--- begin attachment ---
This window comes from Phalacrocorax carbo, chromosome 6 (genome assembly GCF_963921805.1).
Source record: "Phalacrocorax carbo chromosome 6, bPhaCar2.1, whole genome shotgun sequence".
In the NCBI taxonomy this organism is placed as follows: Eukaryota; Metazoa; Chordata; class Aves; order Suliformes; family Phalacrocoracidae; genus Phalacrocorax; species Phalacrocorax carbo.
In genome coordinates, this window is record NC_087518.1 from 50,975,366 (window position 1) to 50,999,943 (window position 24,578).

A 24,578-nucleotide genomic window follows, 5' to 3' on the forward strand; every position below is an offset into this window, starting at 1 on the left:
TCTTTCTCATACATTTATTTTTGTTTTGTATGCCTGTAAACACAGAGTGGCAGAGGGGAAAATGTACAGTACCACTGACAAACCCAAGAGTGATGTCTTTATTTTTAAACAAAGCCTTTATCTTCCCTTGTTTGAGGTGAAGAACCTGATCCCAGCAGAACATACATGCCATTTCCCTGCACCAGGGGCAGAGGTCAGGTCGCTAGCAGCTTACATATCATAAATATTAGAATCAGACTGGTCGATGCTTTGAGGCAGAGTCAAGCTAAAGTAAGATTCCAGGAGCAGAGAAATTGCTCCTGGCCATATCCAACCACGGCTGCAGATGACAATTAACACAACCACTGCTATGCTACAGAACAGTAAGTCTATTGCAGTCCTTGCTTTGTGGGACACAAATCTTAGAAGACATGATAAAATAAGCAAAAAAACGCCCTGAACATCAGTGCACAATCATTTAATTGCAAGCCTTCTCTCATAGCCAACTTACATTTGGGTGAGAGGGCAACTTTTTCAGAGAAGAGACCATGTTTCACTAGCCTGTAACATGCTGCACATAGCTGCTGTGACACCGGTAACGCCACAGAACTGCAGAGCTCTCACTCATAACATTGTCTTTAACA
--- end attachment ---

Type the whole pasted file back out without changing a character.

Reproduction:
This window comes from Phalacrocorax carbo, chromosome 6 (genome assembly GCF_963921805.1).
Source record: "Phalacrocorax carbo chromosome 6, bPhaCar2.1, whole genome shotgun sequence".
In the NCBI taxonomy this organism is placed as follows: Eukaryota; Metazoa; Chordata; class Aves; order Suliformes; family Phalacrocoracidae; genus Phalacrocorax; species Phalacrocorax carbo.
In genome coordinates, this window is record NC_087518.1 from 50,975,366 (window position 1) to 50,999,943 (window position 24,578).

A 24,578-nucleotide genomic window follows, 5' to 3' on the forward strand; every position below is an offset into this window, starting at 1 on the left:
TCTTTCTCATACATTTATTTTTGTTTTGTATGCCTGTAAACACAGAGTGGCAGAGGGGAAAATGTACAGTACCACTGACAAACCCAAGAGTGATGTCTTTATTTTTAAACAAAGCCTTTATCTTCCCTTGTTTGAGGTGAAGAACCTGATCCCAGCAGAACATACATGCCATTTCCCTGCACCAGGGGCAGAGGTCAGGTCGCTAGCAGCTTACATATCATAAATATTAGAATCAGACTGGTCGATGCTTTGAGGCAGAGTCAAGCTAAAGTAAGATTCCAGGAGCAGAGAAATTGCTCCTGGCCATATCCAACCACGGCTGCAGATGACAATTAACACAACCACTGCTATGCTACAGAACAGTAAGTCTATTGCAGTCCTTGCTTTGTGGGACACAAATCTTAGAAGACATGATAAAATAAGCAAAAAAACGCCCTGAACATCAGTGCACAATCATTTAATTGCAAGCCTTCTCTCATAGCCAACTTACATTTGGGTGAGAGGGCAACTTTTTCAGAGAAGAGACCATGTTTCACTAGCCTGTAACATGCTGCACATAGCTGCTGTGACACCGGTAACGCCACAGAACTGCAGAGCTCTCACTCATAACATTGTCTTTAACA